“I don’t have enough clients,” one of my students told me. “I’d love to put more effort into marketing, but I’m so busy, I don’t have the time.”
This independent professional’s dilemma might seem humorous, but it’s no joke. I’ve heard this complaint repeatedly from professionals and small business owners. You’d think the solution would be easy — just drop whatever else you’re doing and spend more time on getting clients. But making that adjustment is often not so simple.
Here are five too-busy-to-get-clients situations that you may encounter, and what you can do about them:
1. You’re too busy serving existing clients.
This is probably the most common reason named by independent professionals for not spending time marketing. On the surface, it seems like a good excuse. If you’re busy with paying work, why should you take time away to market? But the work eventually comes to an end, and there you are with no new clients lined up. Now you have time to market, but it always takes a while to land something new. Meanwhile, there’s no money coming in.
The only way to break this feast-or-famine cycle is to go shopping before the cupboard is bare. Even when you have plenty of work, set aside time on a weekly basis to focus on marketing for new clients. When agreeing on project or appointment schedules with an existing client, factor in this set-aside time, just as you would if it was another client you were serving simultaneously. Your business deserves the same kind of care and attention you give to your clients’ businesses.
2. You’re too busy working for peanuts, or even for free.
One reason you might have trouble finding enough time to market is that you’re working too much for too little. Perhaps your fees are too low, you are giving away too many free consultations or sample sessions, or you are doing too much work “on spec.” Or perhaps you are spending a great deal of time volunteering for a professional association or nonprofit.
Try keeping a work diary for two weeks, where you record every hour you spend working for someone else and what you got paid for it. If you don’t like what you see, start making some changes. Place a ceiling on the amount of time you give away for free. Set your rates based on the true cost of doing business, which includes unpaid time spent on marketing and management. Don’t let under-earning rob you of the time you need to market your business.
3. You’re too busy networking.
Not all networking “counts” as marketing. Attending meetings and workshops, having coffee or lunch, and spending time on Facebook, Twitter, or LinkedIn can have a worthwhile business purpose… or be an enormous waste of your precious marketing time. Be honest with yourself — when are you networking with important business contacts and when are you just socializing?
Limit your networking to people who are either in your target market, or who come in frequent contact with your target market. Sure, anyone might refer you a client, but the point is to spend the majority of your time with those who are most likely to either become prospects or refer them. And limit the time you invest in networking to an amount on which you might reasonably expect to see a profitable return.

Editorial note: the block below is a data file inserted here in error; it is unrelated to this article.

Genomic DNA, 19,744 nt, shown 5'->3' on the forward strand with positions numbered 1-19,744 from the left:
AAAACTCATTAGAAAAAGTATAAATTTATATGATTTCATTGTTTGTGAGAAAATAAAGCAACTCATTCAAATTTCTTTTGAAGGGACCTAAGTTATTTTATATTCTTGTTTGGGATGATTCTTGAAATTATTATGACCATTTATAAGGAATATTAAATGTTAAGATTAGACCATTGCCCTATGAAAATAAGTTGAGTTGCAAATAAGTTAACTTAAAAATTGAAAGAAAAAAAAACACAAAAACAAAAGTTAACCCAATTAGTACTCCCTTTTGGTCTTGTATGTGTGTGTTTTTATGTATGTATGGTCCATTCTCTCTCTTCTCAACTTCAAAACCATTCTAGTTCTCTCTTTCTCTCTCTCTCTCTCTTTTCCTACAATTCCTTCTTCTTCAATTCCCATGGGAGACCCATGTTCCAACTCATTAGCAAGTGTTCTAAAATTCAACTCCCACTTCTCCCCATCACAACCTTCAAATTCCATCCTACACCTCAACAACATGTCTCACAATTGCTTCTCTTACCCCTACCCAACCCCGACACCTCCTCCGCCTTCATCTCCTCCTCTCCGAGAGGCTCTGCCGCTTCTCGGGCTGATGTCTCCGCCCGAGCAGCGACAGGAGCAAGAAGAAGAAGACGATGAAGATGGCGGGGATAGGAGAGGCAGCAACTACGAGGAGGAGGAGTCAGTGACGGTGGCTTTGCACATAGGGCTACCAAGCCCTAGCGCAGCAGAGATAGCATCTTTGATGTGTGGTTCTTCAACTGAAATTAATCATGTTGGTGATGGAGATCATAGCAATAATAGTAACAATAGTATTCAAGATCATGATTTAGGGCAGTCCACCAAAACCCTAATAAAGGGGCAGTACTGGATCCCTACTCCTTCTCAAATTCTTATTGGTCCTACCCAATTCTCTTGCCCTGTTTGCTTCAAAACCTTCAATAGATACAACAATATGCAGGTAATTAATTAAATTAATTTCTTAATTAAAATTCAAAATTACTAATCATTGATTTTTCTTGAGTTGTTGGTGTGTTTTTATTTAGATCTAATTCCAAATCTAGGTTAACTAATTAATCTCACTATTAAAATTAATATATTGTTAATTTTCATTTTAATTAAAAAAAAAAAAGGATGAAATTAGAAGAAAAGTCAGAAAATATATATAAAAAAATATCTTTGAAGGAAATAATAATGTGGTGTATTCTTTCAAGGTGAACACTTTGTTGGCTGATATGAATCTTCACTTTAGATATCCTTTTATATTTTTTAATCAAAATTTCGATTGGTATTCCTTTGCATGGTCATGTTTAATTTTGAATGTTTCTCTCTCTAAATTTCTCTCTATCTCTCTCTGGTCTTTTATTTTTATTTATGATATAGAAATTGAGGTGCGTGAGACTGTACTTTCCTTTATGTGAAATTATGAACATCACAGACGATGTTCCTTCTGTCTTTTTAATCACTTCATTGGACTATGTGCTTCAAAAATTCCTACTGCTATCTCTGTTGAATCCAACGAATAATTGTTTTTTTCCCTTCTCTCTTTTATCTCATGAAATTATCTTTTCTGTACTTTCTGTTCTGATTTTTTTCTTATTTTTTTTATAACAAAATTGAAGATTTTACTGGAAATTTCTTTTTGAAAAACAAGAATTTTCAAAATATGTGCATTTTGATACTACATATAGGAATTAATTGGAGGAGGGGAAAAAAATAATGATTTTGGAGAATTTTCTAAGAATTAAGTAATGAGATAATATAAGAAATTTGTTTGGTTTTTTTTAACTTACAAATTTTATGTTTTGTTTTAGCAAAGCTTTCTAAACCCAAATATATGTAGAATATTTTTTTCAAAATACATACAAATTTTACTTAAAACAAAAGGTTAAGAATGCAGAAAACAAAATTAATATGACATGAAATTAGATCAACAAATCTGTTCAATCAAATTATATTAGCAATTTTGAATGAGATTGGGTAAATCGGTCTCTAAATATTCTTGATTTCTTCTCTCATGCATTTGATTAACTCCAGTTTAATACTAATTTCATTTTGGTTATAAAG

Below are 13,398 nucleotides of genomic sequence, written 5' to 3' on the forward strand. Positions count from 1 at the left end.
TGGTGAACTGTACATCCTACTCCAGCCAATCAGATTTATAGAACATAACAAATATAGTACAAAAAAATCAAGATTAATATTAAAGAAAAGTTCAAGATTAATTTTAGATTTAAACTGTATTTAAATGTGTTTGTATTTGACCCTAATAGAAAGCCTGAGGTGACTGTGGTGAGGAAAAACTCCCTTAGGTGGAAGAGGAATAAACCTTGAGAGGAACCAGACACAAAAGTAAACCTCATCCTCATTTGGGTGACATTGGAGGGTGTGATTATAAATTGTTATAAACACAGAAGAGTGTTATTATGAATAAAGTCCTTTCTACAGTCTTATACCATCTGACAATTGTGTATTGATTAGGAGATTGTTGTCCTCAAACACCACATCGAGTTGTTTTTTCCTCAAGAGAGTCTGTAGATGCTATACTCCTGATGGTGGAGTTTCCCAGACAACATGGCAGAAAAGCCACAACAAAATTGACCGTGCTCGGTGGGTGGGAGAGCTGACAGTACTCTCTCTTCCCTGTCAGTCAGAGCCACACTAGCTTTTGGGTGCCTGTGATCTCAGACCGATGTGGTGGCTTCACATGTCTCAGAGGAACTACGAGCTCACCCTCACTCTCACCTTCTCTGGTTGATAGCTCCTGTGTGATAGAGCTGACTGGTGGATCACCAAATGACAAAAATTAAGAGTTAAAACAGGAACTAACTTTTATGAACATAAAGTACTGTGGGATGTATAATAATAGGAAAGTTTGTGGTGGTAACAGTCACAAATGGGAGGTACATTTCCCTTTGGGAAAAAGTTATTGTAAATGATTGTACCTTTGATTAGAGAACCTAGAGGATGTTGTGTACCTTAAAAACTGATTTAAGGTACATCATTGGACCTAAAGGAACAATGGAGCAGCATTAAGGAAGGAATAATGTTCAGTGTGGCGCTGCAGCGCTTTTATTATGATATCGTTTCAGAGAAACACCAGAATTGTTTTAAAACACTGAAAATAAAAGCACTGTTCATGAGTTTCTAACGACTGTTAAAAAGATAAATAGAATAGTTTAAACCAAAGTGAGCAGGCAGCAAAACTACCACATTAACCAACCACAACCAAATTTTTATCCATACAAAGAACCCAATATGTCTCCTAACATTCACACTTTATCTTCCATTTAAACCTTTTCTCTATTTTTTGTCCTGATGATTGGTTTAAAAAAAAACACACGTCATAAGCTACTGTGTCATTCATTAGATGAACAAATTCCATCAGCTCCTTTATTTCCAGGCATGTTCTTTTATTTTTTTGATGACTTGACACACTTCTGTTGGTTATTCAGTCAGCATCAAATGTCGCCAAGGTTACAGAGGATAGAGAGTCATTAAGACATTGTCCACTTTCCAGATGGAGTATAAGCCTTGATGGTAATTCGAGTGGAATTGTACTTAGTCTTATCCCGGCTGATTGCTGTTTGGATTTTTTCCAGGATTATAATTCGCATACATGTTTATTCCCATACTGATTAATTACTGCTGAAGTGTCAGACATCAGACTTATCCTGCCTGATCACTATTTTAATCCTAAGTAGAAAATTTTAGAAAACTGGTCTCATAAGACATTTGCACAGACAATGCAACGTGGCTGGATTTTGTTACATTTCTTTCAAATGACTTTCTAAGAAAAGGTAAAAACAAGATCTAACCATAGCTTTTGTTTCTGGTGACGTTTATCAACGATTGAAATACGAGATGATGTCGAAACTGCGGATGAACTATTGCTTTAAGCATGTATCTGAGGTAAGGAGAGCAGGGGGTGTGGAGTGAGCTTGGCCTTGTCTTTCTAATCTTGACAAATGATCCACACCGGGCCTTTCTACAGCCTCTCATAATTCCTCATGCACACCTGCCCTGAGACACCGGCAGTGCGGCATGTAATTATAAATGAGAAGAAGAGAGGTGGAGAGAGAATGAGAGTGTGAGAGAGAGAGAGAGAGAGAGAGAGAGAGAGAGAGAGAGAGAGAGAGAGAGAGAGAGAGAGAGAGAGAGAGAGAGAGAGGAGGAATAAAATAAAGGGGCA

4. You’re too busy marketing unproductively.
Networking isn’t the only type of marketing that can consume more time than it’s worth. Another common misuse of marketing time is putting all your effort into filling the pipeline with new prospects, but rarely following up with them after the initial contact. Or concentrating on making cold approaches by phone, mail, or email to people who have never heard of you, instead of using your network to ask for introductions and referrals.
If you feel like you’re spending a lot of time on marketing already, but still don’t have all the clients you need, you probably need to revisit your approach. What do you think are the three most effective ways for a business like yours to get clients? Now, are those three ways how you’ve been spending the majority of your marketing time? If not, change your strategy.
5. You’re too busy with a day job, school, or family responsibilities.
Trying to squeeze a business into an already full life doesn’t always work. It’s a common mistake to consider only the time you’ll need to serve clients, and not the time needed to get them in the first place. But to have a successful business, marketing has to be part of the picture.
It may be that your part-time business will need longer to get off the ground than you thought. If you don’t like that option, perhaps you can negotiate fewer hours at your job, take some time off from work or school, or share family responsibilities with someone else. Don’t get discouraged; most new business owners face this same issue. We like to believe that time is infinitely expandable, but it’s not so. When you add time in one area of life, it must come from another.
So the next time you find yourself thinking you are too busy to get clients, think again. If you don’t have enough time for marketing, something about your business needs to change. Stop what you’re doing, and take the time to figure out what it is.